Perhaps the closest parallel that we have is the power of a prophet (Weber’s charismatic power?). The prophet does not need to show up dally—perhaps it is even better for him than he does not. But prophets are not normally prototypes of autocratic leaders.
Then, why did he start the Cultural Revolution? Yang does not tell us. There are some very vague hints that it was a revenge for Mao’s relative loss of power after the failed Great Leap Forward. Was it a pay-back time for Peng Zhen and Liu Shaoqi? But to get rid of the two, Mao did not need to turn 800 million people upside down, nor to have Collective No. 6 fight Collective No. 5 with sticks and stones (and at times firearms) in X’ian or Shanghai. Another possibility is his fear of being replaced by a within-Party coup as happened to Khrushchev in 1964. It is possible, but we are never provided any evidence nor a narrative why the Cultural Revolution might have been a solution to that fear. It is also possible, Yang mentions in passing, that it was sheer idealism: “permanent revolution” and the desire to recreate the Paris Commune. But many lovers of the Paris Commune (Lenin was buried wrapped up in its flag) did not see the need to start the war of all against all in order to replay it.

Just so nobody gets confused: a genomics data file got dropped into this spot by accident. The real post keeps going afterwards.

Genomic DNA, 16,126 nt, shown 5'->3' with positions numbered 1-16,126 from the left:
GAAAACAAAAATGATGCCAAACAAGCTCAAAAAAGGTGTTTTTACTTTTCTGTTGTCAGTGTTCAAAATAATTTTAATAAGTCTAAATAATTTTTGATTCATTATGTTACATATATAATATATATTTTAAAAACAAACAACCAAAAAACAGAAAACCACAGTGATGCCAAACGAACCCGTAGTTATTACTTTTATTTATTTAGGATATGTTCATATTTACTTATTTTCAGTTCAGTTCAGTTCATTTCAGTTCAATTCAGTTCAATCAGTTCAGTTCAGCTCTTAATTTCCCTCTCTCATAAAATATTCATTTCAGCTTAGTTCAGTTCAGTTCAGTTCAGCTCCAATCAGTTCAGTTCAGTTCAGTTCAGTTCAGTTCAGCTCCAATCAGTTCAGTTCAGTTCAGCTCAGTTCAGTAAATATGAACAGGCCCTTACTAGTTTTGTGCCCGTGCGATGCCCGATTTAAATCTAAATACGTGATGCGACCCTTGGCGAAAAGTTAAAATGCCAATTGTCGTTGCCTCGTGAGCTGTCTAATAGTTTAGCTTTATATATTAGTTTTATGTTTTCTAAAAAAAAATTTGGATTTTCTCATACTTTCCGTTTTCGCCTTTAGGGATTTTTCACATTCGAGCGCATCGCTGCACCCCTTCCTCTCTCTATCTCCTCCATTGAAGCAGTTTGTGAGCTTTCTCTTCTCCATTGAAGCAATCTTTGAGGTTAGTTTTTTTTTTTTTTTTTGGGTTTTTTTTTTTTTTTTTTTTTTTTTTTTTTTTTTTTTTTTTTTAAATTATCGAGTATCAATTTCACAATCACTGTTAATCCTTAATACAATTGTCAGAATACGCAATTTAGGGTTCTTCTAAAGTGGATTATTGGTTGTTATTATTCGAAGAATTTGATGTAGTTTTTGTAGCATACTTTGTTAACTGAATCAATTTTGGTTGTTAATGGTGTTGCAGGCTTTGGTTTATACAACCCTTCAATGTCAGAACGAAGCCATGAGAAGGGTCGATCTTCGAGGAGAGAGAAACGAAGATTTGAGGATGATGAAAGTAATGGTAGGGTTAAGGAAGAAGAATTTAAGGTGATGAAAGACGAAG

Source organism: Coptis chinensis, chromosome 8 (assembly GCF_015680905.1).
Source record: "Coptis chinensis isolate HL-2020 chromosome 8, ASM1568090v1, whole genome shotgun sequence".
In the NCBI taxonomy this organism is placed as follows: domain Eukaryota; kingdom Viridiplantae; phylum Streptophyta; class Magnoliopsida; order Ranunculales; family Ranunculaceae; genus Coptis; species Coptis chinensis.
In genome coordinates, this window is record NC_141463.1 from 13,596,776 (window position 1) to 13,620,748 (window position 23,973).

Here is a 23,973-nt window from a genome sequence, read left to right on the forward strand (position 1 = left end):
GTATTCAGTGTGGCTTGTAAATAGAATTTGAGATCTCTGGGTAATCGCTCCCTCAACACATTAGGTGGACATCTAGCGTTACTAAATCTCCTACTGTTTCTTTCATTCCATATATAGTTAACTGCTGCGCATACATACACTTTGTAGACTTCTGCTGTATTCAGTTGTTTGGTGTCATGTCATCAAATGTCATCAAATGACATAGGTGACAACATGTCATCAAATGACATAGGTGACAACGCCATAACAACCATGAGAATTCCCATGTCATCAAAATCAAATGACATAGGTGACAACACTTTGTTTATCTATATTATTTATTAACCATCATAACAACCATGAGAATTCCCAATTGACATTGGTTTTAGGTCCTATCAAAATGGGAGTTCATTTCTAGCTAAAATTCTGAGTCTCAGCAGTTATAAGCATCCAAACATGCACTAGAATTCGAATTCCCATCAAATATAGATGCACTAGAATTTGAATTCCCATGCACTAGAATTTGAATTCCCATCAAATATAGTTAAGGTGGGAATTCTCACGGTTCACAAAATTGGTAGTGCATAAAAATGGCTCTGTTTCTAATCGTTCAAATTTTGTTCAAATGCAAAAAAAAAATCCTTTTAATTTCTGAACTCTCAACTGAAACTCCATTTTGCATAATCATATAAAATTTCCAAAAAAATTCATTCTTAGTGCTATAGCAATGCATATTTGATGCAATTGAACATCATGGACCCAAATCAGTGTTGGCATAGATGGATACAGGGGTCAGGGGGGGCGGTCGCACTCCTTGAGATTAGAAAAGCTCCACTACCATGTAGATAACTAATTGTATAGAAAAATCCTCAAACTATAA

Since this is a critical review, let me just end in the same spirit. The book suffers from many editing problems. There is, for example, a direct quote from Mao that is, midway, suddenly interrupted by the introduction of the third person, “Mao observed”. There are typos. There are statements in the introduction that are plainly contradicted by the text. The quality of American publishing has steadily deteriorated—probably under the pressure of time and money-making. This was a super difficult book to translate and edit (the translators had to convince the author to drop four chapters from an already very lengthy book). I can only hope that the translation was better than the editing.